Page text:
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Welcome To Commonwealth Speakers

Volume 478: debated on Thursday 26 October 1950

The text on this page has been created from Hansard archive content, it may contain typographical errors.

then took the Chair and said: Before I call on the Prime Minister to move a Motion, I should like, with the permission of the House, and as Speaker of the House of Commons, to welcome formally my fellow Speakers, Presiding Officers and representatives from overseas, as well as our guests from home, including Members of the war-time Parliament, the architect and some of the workmen who have rebuilt this Chamber.

I should explain that normally no one is admitted to the Galleries until we have finished our daily Prayers. They may well be called our family Prayers. But it is fitting on this unique occasion, seeing that we all belong to one great family of nations, that our Prayers this morning should be witnessed and shared by representatives from every part of our great Commonwealth family.

I should also explain that the Speaker's Chaplain, the Rev. Prebendary Cheshire, read our usual Prayers, but the Dean of Westminster, the Very Rev. Alan Don, read a Prayer specially composed for this ceremony of dedication. He was asked by me to do this because he was Speaker's Chaplain during the whole of the last war and also took part in the official laying of the foundation stone of this building. I feel that all Members of that war-time Parliament will approve of my choice.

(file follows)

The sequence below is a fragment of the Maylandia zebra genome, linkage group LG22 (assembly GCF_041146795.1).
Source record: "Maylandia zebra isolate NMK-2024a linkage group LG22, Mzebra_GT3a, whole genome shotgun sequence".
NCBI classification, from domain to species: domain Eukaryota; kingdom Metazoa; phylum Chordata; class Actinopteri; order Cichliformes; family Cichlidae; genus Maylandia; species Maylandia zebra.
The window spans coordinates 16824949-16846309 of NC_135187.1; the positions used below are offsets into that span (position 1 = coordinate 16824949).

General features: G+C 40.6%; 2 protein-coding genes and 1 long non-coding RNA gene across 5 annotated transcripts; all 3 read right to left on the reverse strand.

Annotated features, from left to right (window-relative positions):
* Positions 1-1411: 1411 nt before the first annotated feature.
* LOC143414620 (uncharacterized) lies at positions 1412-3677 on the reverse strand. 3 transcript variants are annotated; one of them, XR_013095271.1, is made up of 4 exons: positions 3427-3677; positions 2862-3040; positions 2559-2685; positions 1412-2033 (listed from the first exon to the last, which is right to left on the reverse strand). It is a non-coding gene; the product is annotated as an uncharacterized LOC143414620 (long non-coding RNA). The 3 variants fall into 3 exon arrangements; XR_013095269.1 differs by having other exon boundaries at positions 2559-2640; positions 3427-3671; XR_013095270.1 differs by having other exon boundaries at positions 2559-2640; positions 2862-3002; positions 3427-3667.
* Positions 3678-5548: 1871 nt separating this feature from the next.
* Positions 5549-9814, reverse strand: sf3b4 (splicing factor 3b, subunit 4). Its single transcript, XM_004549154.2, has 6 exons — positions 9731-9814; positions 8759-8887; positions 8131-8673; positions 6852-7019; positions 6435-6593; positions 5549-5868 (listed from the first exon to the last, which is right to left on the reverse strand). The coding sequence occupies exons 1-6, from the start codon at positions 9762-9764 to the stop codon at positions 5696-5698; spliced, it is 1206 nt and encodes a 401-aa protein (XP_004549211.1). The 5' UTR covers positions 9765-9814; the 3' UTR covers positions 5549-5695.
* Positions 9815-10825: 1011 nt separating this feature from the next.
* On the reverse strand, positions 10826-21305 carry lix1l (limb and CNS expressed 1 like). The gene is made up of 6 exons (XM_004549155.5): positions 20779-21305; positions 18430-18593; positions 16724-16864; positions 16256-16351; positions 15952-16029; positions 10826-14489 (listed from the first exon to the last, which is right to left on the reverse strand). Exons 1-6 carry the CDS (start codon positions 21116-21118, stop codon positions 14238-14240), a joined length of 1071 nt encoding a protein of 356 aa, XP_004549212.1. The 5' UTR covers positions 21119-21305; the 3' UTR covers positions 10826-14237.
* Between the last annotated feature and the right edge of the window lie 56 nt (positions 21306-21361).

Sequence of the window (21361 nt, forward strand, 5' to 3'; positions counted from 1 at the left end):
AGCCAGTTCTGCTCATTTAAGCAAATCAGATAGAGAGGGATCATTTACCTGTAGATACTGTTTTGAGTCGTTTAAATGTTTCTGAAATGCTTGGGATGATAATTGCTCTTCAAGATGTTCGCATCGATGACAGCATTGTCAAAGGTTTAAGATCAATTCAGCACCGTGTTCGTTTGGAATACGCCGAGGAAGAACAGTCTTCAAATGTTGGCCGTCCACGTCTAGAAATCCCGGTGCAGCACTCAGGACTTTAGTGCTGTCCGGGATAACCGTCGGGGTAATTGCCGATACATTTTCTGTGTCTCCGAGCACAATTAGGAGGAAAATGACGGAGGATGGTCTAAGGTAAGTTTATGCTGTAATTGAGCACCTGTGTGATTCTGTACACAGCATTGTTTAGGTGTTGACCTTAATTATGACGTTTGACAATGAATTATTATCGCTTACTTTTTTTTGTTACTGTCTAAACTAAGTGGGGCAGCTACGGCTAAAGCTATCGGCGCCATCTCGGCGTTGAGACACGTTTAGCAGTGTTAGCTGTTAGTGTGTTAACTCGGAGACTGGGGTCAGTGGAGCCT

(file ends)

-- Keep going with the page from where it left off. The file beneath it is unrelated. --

Finally, may I, as your Speaker, welcome all my fellow Members back to their old home. It will seem new to many, but none the less it is our true home, for here have been fought, and will be fought, I trust, those Parliamentary battles which have so enhanced the fame of the British House of Commons. Our first act on coming home has been one of worship and of dedication and in all humbleness of heart I pray, "May the Almighty God bless our home."

I desire to move the Motion standing in my name and in the names of the right hon. Gentleman the Leader of the Opposition and the right hon. and learned Gentleman the Member for Montgomery (Mr. C. Davies). The Motion is as follows:

That this House welcomes the Speakers, Presiding Officers and other representatives of the countries of the British Commonwealth and Empire who have come from overseas to join in the ceremonies on the occasion of the opening of the new Chamber; expresses its thanks to their Legislatures and peoples for the generous gifts with which the Chamber is adorned; and assures them that their presence on this day will be a source of inspiration in the years to come.
It is a great honour to make the first speech in the new Chamber, and I am sure I am voicing the opinions of all of us in thanking you, Sir, for that welcome which you gave to your fellow Members. It is, I think, fitting that the Motion which I am moving should be wholly uncontroversial, for I am quite sure that every Member of this House is delighted that on this auspicious occasion we should have with us the representatives of so many countries of the British Common- wealth. I am sure also that, in approving this Motion, as I am sure right hon. and hon. Members will do, they will feel certain that they are representing the views of their constituents of all parties.